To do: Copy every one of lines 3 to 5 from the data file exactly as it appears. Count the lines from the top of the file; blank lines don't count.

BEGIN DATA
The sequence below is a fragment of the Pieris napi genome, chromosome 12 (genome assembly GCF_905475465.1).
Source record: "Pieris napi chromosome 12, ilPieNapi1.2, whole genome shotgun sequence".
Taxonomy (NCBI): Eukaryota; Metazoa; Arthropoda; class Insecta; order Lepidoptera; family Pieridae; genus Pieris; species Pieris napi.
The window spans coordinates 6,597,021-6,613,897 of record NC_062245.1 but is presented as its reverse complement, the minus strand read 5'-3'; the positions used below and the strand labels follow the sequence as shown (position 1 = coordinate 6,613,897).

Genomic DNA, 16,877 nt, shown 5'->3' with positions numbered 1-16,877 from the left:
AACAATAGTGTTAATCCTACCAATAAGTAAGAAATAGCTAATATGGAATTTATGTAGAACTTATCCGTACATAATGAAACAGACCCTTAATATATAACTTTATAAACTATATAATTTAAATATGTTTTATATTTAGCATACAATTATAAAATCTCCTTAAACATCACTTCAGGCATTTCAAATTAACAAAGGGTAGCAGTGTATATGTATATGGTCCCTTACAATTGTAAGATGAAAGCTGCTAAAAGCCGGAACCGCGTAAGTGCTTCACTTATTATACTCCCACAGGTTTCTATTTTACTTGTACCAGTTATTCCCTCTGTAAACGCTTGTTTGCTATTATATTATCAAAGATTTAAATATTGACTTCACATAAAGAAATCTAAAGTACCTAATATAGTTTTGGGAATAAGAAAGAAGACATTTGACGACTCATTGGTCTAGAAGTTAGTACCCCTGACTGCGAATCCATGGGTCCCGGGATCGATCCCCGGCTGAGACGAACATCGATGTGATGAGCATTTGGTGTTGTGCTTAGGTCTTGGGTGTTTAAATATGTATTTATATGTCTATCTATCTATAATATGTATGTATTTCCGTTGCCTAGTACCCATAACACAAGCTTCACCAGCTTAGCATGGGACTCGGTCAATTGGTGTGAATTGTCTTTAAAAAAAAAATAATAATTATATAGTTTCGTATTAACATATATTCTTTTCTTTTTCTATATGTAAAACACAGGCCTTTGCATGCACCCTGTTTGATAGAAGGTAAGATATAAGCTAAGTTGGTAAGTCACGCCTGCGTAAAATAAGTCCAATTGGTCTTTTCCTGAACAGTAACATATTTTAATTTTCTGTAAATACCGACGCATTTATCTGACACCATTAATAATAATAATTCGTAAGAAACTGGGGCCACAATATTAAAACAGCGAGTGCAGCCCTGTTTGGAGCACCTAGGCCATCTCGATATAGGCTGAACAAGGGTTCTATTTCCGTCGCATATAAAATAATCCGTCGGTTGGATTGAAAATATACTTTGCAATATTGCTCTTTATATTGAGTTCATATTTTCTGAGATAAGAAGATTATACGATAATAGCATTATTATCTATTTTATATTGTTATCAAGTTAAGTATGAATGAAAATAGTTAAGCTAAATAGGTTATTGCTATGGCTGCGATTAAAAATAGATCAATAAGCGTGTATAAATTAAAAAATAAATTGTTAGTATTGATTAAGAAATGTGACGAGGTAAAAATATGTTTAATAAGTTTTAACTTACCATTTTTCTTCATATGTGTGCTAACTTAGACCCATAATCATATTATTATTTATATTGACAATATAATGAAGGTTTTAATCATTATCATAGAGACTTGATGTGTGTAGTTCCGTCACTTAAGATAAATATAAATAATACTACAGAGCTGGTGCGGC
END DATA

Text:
Taxonomy (NCBI): Eukaryota; Metazoa; Arthropoda; class Insecta; order Lepidoptera; family Pieridae; genus Pieris; species Pieris napi.
The window spans coordinates 6,597,021-6,613,897 of record NC_062245.1 but is presented as its reverse complement, the minus strand read 5'-3'; the positions used below and the strand labels follow the sequence as shown (position 1 = coordinate 6,613,897).

Genomic DNA, 16,877 nt, shown 5'->3' with positions numbered 1-16,877 from the left: